The UN calls him a "spoiler." The US has frozen his assets. But Ali Abdullah Saleh, Yemen's former president, remains a powerful force in the country, aiding the Houthi rebels who are trying to destroy the man who replaced him.
Saleh, a strongman who ran Yemen for 33 years, stepped down in 2011 after a wave of popular protests. But if demonstrations drove him from office, they failed to drive him from power. Thanks to the flawed immunity deal he signed in exchange for resigning, Saleh still lives in Yemen, heads its biggest political party and retains a network of well-placed friends, family and cronies.
"From Saleh's perspective, he could never accept that he was taken out of power," says Dr. Alma Abdul Hadi Jadallah, who served as the coordinator and regional expert on the UN Panel of Experts on Yemen for close to a year. "He also looked around with the Arab Spring and saw that other presidents have not given up their seat in spite of local discontent. So he felt shortchanged by the 2011 agreement, even though he had negotiated immunity for himself."
Saleh is thought to have enabled Houthi forces to take over the Yemeni capital, Sanaa, last September by asking military forces loyal to him to step aside. "There were a lot of testimonials around former military senior leaders who were seen either impersonating the Houthis — meaning wearing symbols to indicate that they were Houthis but they were recognized by the local population that they were former Saleh military personnel," Jadallah says.
The former leader also appeared on Yemeni television on March 28, the third night of Saudi-led airstrikes against Houthi forces, demanding that the air campaign end.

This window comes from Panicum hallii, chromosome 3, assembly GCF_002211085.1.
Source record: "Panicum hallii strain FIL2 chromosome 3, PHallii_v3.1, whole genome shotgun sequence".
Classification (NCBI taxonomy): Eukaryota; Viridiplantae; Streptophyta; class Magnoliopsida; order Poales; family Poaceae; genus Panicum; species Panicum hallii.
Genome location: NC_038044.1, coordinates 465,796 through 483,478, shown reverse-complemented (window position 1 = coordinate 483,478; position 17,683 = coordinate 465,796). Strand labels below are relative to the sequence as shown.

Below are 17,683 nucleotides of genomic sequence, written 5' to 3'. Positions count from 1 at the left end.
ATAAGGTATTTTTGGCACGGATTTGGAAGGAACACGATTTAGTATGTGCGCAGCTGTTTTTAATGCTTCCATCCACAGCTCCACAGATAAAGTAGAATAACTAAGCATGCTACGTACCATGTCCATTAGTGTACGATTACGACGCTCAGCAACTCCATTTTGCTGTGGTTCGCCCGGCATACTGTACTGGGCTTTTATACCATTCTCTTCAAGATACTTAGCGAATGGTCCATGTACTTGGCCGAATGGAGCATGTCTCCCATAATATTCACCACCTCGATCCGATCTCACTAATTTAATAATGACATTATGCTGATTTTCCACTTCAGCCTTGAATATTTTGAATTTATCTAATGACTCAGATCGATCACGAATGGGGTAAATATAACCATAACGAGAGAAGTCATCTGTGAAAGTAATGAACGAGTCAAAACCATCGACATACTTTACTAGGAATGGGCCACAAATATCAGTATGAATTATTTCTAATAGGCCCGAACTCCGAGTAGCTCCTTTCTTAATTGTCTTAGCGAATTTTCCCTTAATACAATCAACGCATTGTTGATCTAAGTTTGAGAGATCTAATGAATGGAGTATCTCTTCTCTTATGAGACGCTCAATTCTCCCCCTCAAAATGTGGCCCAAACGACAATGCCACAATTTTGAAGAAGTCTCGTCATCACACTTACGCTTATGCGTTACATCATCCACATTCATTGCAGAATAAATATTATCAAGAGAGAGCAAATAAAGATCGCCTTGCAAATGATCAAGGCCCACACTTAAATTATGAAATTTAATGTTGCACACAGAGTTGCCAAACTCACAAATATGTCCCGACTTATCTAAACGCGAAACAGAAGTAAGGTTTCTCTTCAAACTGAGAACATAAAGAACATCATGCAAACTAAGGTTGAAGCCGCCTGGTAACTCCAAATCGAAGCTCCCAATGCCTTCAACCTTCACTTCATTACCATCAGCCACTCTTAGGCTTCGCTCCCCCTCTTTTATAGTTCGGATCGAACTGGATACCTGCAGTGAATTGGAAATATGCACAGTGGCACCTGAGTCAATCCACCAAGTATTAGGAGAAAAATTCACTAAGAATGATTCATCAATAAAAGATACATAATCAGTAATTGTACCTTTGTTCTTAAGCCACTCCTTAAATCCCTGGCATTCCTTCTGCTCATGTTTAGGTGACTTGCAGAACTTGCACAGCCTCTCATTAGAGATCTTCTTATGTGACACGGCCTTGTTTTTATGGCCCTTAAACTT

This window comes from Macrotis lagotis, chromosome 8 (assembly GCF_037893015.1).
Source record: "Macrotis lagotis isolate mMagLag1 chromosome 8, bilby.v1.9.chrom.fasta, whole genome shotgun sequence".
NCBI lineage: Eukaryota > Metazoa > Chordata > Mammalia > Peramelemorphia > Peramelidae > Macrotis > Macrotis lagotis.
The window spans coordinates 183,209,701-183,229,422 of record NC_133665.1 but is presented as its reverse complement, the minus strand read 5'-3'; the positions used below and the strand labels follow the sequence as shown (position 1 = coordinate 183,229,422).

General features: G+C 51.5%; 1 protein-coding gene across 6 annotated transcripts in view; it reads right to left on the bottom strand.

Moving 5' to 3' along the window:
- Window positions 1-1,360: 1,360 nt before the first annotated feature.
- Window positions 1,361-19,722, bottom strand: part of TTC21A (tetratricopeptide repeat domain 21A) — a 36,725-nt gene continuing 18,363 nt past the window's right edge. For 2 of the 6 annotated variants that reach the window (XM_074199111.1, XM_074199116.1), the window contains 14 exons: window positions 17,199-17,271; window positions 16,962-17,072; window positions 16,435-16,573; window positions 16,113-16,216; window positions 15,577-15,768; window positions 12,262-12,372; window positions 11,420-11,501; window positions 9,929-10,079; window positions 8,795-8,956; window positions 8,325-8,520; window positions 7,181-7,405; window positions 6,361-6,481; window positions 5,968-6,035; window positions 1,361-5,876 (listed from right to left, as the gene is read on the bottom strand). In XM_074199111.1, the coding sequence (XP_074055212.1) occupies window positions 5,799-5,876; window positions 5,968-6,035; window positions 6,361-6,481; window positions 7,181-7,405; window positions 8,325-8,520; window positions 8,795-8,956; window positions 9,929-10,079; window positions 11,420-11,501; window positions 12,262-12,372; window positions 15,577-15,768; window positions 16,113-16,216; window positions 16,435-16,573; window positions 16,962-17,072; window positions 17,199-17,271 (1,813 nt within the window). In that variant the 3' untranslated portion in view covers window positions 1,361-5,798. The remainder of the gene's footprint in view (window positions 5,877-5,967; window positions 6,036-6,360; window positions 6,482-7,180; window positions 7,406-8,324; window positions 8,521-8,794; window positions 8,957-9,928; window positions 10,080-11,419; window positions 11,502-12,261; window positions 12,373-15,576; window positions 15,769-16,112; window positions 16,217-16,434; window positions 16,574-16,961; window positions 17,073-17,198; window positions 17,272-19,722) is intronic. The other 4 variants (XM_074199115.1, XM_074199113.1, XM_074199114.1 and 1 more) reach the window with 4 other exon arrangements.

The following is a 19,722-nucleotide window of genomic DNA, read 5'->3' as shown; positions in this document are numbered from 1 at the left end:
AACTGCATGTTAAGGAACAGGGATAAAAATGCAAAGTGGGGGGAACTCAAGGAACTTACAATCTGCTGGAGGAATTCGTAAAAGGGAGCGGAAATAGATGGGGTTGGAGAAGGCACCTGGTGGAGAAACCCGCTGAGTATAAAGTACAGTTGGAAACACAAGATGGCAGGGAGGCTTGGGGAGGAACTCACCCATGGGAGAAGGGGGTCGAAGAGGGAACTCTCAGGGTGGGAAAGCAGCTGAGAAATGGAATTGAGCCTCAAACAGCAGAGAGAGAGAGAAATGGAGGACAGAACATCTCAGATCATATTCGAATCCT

"And so, yes, there has been an alliance between him and the Houthis — a very strange one, like I said," Jadallah says. "But, again, it was probably based on the politics that are happening on the ground, and the discontent with President Hadi."
The ongoing air campaign was joined by ground combat in the southern Yemeni city of Aden on Thursday, where Houthis captured the presidential palace.
"It’s getting really bad,” says Sanaa-based activist Hisham al-Omeisy, who’s in close contact with family and friends in Aden. “It’s creating hell, basically, for the residents. They have very thin walls down there, because of the humidity — it’s very hot there — so the bullets are just coming through the walls, through the homes and residences. It’s creating panic.”
Yet even with the violence wrought by fighting and the airstrikes, many Yemenis might still prefer that to Saleh's rule. "In his mind maybe he thinks he has contributed to Yemen," Jadallah says, but the statistics paint a far different picture. While Saleh built up a personal fortune of at least $30 billion during his rule, according to a UN Security Council report, Yemen's economy flatlined.
"50 percent [of Yemenis] live below the poverty line; 14.7 [million Yemenis] need humanitarian assistance, and probably with the latest events there would be more that would need that; 10 million people are food insecure; 13 million lack access to sanitation and water," Jadallah says. "And the list goes on."
So how did Saleh salt away those billions? "He used a lot of patronage," she says. "He benefited from a lot of illicit trade. He made sure he was part of a lot of business deals that were brokered through Yemen as a country."
And for the time being, she says, things are only likely to get worse: "These numbers will increase given all the challenges that they are facing now on the ground with the public being actually captured between [Saleh,] his loyalists and the Houthi movement, and of course the Saudi bombardment of Yemen to restore the legitimacy of President Hadi."